Tuesday, December 23, 2014

Difference Between ‘Ceph Osd Reweight’ and ‘Ceph Osd Crush Reweight’ [feedly]



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Difference Between 'Ceph Osd Reweight' and 'Ceph Osd Crush Reweight'
// Ceph

From Gregory and Craig in mailing list…

"ceph osd crush reweight" sets the CRUSH weight of the OSD. This
weight is an arbitrary value (generally the size of the disk in TB or
something) and controls how much data the system tries to allocate to
the OSD.

"ceph osd reweight" sets an override weight on the OSD. This value is
in the range 0 to 1, and forces CRUSH to re-place (1-weight) of the
data that would otherwise live on this drive. It does *not* change the
weights assigned to the buckets above the OSD, and is a corrective
measure in case the normal CRUSH distribution isn't working out quite
right. (For instance, if one of your OSDs is at 90% and the others are
at 50%, you could reduce this weight to try and compensate for it.)

Note that 'ceph osd reweight' is not a persistent setting. When an OSD
gets marked out, the osd weight will be set to 0. When it gets marked in
again, the weight will be changed to 1.

Because of this 'ceph osd reweight' is a temporary solution. You should
only use it to keep your cluster running while you're ordering more
hardware.

http://lists.ceph.com/pipermail/ceph-users-ceph.com/2014-June/040961.html

I asked myself when one of my osd was marked down (on my old cluster in Cuttlefish…) and I noticed that only the drive of the local machine seemed to fill. Something that seems normal since the weight of the host had not changed in crushmap.

Testing

Testing on simple cluster (Giant), with this crushmap :

1  2  3  4  5  6  7  
ruleset 0  type replicated  min_size 1  max_size 10  step take default  step chooseleaf firstn 0 type host   step emit

Take the example of the 8 pgs on pool 3 :

1  2  3  4  5  6  7  8  9  10  
$ ceph pg dump | grep '^3.' | awk '{print $1,$15;}'  dumped all in format plain  3.4 [0,2]  3.5 [4,1]  3.6 [2,0]  3.7 [2,1]  3.0 [2,1]  3.1 [0,2]  3.2 [2,1]  3.3 [2,4]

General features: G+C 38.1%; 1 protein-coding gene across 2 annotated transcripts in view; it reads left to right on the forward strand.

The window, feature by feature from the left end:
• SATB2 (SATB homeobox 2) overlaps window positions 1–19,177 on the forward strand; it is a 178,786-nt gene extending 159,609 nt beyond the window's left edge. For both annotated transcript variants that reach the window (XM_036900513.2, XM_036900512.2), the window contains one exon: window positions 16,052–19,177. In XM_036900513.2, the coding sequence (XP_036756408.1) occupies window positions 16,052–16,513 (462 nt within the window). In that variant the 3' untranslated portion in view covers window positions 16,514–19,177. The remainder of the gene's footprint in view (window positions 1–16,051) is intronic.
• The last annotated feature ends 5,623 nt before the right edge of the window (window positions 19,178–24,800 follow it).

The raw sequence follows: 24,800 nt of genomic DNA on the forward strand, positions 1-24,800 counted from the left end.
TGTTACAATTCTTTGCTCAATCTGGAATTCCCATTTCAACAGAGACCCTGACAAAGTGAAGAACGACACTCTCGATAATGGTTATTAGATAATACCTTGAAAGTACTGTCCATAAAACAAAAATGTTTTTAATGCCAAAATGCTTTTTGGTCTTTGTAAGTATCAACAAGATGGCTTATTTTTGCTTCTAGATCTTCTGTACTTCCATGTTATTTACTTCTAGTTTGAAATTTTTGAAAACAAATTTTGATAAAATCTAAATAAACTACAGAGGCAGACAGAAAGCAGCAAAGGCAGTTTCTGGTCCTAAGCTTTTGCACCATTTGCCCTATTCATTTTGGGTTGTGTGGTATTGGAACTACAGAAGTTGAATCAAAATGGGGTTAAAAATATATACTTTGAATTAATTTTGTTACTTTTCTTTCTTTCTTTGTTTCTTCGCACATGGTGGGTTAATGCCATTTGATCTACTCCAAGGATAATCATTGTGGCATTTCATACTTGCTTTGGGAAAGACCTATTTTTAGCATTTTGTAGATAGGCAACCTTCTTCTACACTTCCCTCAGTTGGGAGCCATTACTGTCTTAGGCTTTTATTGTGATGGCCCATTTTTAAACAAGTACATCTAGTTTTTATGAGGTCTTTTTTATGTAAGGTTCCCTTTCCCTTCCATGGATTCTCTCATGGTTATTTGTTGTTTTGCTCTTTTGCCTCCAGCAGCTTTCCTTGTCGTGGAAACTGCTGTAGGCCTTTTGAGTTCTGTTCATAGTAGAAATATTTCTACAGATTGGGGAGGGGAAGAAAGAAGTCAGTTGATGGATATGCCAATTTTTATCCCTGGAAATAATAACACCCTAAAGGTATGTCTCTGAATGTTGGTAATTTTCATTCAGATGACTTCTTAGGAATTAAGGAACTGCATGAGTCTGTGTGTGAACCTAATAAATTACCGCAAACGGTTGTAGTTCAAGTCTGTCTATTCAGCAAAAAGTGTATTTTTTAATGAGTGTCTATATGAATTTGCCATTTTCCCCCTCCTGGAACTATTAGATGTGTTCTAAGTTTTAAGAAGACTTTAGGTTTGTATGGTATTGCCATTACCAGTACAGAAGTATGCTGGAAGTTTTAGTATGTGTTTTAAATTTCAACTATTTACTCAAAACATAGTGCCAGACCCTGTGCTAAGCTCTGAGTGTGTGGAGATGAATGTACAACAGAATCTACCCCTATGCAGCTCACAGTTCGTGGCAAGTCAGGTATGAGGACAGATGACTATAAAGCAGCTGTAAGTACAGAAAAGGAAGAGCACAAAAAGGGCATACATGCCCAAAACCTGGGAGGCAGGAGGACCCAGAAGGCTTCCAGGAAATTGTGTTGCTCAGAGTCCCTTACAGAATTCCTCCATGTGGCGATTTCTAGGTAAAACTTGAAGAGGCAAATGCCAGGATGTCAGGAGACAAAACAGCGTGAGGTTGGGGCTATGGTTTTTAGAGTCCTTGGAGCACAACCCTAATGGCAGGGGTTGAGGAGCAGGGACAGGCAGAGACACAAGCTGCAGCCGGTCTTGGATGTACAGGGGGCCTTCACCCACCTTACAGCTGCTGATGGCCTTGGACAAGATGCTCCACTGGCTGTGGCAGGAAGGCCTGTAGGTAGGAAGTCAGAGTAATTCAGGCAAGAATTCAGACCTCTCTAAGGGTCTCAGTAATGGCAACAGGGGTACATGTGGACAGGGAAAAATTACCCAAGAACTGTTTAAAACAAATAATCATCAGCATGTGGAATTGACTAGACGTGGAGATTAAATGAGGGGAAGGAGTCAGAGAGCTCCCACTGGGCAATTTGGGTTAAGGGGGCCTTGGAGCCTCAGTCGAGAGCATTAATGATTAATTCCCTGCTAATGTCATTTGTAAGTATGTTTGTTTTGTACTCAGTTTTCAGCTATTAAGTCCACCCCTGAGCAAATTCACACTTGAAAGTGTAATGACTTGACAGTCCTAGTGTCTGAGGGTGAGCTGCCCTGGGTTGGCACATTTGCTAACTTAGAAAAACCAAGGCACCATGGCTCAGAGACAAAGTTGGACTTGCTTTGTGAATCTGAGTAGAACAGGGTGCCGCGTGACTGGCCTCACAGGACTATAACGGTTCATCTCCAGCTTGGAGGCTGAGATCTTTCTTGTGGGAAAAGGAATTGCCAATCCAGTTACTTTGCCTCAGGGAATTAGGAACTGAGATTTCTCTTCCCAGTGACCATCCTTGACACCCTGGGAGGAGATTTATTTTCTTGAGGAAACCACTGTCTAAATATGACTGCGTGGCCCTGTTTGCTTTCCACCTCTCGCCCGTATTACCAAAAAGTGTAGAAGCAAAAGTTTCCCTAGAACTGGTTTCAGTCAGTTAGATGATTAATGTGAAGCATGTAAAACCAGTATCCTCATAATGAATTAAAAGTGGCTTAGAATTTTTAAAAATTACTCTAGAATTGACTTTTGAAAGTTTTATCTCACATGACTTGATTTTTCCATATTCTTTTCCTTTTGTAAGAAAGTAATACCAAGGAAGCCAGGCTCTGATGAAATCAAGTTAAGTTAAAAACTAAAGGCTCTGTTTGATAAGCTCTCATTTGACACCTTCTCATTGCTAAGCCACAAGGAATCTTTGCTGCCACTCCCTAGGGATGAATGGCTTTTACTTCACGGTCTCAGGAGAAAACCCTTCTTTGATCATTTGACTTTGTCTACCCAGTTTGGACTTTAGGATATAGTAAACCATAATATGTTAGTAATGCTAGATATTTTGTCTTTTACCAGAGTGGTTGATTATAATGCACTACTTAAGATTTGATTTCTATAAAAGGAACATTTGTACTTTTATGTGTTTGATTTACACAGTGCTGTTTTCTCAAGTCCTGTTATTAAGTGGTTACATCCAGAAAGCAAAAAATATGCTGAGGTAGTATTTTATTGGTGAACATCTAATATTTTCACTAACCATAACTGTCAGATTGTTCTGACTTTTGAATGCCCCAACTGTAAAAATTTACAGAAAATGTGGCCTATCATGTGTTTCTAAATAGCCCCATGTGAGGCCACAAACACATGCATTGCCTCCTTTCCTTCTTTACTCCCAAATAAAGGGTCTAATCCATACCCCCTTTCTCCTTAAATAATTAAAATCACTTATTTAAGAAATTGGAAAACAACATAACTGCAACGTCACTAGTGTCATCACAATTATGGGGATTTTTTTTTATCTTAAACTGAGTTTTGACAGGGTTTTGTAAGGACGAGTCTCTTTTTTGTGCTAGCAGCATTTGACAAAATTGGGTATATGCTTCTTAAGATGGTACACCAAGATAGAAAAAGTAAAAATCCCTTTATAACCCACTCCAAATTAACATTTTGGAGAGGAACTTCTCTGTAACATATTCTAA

Now I try ceph osd out :

1  2  3  4  5  6  7  8  9  10  11  12  13  14  15  16  17  18  19  20  21  22  23  24  
$ ceph osd out 0 # This is equivalent to "ceph osd reweight 0 0"  marked out osd.0.    $ ceph osd tree  # id weight type name up/down reweight  -1 0.2 root default  -2 0.09998 host ceph-01  0 0.04999 osd.0 up 0 # <-- reweight has set to "0"  4 0.04999 osd.4 up 1 -3 0.04999 host ceph-02  1 0.04999 osd.1 up 1 -4 0.04999 host ceph-03  2 0.04999 osd.2 up 1   $ ceph pg dump | grep '^3.' | awk '{print $1,$15;}'  dumped all in format plain  3.4 [2,4] # <-- [0,2] (move pg on osd.4)  3.5 [4,1]  3.6 [2,1] # <-- [2,0] (move pg on osd.1)  3.7 [2,1]  3.0 [2,1]  3.1 [2,1] # <-- [0,2] (move pg on osd.1)  3.2 [2,1]  3.3 [2,4]  

Now I try ceph osd CRUSH out :

1  2  3  4  5  6  7  8  9  10  11  12  13  14  15  16  17  18  19  20  21  22  23  24  
$ ceph osd crush reweight osd.0 0  reweighted item id 0 name 'osd.0' to 0 in crush map    $ ceph osd tree  # id weight type name up/down reweight  -1 0.15 root default  -2 0.04999 host ceph-01 # <-- the weight of the host changed  0 0 osd.0 up 1 # <-- crush weight is set to "0"  4 0.04999 osd.4 up 1 -3 0.04999 host ceph-02  1 0.04999 osd.1 up 1 -4 0.04999 host ceph-03  2 0.04999 osd.2 up 1   $ ceph pg dump | grep '^3.' | awk '{print $1,$15;}'  dumped all in format plain  3.4 [4,2] # <-- [0,2] (move pg on osd.4)  3.5 [4,1]  3.6 [2,4] # <-- [2,0] (move pg on osd.4)  3.7 [2,1]  3.0 [2,1]  3.1 [4,2] # <-- [0,2] (move pg on osd.4)  3.2 [2,1]  3.3 [2,1]